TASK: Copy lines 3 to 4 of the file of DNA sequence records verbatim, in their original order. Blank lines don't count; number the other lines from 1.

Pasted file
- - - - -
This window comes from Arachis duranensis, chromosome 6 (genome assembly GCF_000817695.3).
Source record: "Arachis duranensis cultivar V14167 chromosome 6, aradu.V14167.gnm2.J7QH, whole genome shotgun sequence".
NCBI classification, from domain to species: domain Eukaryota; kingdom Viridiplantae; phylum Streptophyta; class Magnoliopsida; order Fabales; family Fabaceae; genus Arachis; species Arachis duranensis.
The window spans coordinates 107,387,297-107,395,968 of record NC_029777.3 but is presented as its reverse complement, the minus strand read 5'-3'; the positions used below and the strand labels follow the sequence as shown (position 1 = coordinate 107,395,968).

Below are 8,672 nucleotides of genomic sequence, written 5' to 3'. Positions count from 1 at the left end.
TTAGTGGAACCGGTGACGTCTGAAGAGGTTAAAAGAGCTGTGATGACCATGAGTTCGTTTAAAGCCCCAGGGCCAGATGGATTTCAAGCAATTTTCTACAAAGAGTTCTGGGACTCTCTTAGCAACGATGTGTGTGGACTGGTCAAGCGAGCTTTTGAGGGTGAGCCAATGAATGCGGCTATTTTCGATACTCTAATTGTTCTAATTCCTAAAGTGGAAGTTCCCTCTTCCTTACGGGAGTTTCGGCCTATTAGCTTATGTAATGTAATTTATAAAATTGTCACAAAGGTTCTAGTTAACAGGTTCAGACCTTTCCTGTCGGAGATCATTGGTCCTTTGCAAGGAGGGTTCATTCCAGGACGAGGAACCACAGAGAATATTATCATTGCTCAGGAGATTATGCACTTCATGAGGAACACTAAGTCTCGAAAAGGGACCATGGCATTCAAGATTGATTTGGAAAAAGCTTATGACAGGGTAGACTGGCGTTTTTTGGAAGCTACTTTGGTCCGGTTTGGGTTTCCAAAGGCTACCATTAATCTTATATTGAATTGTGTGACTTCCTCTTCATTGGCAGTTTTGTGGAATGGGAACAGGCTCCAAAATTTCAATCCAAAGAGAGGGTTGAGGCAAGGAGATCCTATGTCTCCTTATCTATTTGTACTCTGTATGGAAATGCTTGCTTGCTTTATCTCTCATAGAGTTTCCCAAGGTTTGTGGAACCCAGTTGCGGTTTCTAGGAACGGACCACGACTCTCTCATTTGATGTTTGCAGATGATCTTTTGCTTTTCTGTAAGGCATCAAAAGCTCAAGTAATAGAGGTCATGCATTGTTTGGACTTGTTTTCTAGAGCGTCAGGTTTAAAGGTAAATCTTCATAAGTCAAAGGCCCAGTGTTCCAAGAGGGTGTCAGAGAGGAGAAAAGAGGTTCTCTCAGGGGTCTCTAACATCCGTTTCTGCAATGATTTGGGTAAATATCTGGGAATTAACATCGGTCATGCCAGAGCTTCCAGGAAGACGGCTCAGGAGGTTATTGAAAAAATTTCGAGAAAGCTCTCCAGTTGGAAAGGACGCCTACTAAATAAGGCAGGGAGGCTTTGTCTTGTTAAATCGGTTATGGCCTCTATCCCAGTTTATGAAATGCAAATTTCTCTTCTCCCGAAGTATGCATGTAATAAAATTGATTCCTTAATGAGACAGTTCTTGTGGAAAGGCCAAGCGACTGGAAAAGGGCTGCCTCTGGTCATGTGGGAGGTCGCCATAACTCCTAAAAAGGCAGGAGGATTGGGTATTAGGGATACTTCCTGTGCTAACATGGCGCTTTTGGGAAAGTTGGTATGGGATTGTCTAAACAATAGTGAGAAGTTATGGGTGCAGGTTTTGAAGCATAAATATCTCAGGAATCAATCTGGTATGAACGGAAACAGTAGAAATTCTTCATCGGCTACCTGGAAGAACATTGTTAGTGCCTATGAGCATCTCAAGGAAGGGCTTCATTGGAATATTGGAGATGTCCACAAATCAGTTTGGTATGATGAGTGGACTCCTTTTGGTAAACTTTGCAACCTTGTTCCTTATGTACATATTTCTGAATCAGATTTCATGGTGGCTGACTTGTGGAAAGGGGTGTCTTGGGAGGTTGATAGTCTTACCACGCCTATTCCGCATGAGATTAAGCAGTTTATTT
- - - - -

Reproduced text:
NCBI classification, from domain to species: domain Eukaryota; kingdom Viridiplantae; phylum Streptophyta; class Magnoliopsida; order Fabales; family Fabaceae; genus Arachis; species Arachis duranensis.
The window spans coordinates 107,387,297-107,395,968 of record NC_029777.3 but is presented as its reverse complement, the minus strand read 5'-3'; the positions used below and the strand labels follow the sequence as shown (position 1 = coordinate 107,395,968).